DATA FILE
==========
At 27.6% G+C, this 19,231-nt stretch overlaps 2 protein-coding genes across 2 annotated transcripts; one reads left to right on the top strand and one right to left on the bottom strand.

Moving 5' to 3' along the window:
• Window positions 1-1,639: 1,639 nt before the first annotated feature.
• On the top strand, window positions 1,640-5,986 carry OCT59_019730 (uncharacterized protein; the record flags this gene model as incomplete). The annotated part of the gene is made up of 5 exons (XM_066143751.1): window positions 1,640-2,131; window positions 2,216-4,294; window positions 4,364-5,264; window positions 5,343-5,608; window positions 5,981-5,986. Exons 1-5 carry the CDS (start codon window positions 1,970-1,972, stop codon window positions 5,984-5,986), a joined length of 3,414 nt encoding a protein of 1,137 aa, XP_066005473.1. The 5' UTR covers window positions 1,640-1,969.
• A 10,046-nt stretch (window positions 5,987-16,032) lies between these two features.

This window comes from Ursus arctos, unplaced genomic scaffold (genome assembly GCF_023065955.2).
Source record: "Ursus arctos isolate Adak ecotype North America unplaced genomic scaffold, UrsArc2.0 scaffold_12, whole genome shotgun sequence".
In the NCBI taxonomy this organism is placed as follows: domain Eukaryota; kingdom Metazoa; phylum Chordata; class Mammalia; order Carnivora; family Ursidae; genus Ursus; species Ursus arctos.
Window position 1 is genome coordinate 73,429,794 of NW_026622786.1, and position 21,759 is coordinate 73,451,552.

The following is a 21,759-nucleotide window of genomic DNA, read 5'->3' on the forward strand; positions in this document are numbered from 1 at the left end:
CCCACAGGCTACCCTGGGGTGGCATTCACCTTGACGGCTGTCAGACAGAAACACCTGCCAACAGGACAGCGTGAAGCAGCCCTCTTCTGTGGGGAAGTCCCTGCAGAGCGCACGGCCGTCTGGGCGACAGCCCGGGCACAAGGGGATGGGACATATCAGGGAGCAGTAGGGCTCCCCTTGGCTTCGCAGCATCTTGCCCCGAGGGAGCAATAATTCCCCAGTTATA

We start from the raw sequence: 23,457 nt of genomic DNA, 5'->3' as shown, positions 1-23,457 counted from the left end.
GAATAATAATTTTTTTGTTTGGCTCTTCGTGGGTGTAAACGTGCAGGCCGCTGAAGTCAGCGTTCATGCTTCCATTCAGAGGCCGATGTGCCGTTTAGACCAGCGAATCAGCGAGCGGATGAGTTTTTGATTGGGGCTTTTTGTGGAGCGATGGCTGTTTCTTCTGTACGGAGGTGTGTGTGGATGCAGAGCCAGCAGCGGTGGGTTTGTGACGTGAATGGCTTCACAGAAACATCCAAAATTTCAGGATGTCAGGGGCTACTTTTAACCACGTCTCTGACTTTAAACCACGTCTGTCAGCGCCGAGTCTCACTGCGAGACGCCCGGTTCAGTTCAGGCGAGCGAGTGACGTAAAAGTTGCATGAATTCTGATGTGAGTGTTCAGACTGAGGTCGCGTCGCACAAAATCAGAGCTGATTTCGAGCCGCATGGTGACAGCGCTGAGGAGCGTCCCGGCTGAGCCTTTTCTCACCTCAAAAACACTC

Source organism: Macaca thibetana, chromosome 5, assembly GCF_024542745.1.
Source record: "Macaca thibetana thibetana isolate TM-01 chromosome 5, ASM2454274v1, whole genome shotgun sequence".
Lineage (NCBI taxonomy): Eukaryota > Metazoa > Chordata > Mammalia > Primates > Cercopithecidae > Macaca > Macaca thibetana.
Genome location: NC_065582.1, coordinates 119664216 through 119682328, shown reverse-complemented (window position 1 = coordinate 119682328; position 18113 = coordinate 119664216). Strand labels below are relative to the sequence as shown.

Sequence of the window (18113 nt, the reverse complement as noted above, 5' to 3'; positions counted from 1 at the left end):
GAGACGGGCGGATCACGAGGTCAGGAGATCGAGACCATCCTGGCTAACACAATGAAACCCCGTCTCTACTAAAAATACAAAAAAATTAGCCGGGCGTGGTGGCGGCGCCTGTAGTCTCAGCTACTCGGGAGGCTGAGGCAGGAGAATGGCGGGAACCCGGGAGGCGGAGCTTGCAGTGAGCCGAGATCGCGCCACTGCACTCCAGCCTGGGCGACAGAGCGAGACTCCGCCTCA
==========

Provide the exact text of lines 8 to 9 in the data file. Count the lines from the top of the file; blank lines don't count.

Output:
In the NCBI taxonomy this organism is placed as follows: domain Eukaryota; kingdom Metazoa; phylum Chordata; class Mammalia; order Carnivora; family Ursidae; genus Ursus; species Ursus arctos.
Window position 1 is genome coordinate 73,429,794 of NW_026622786.1, and position 21,759 is coordinate 73,451,552.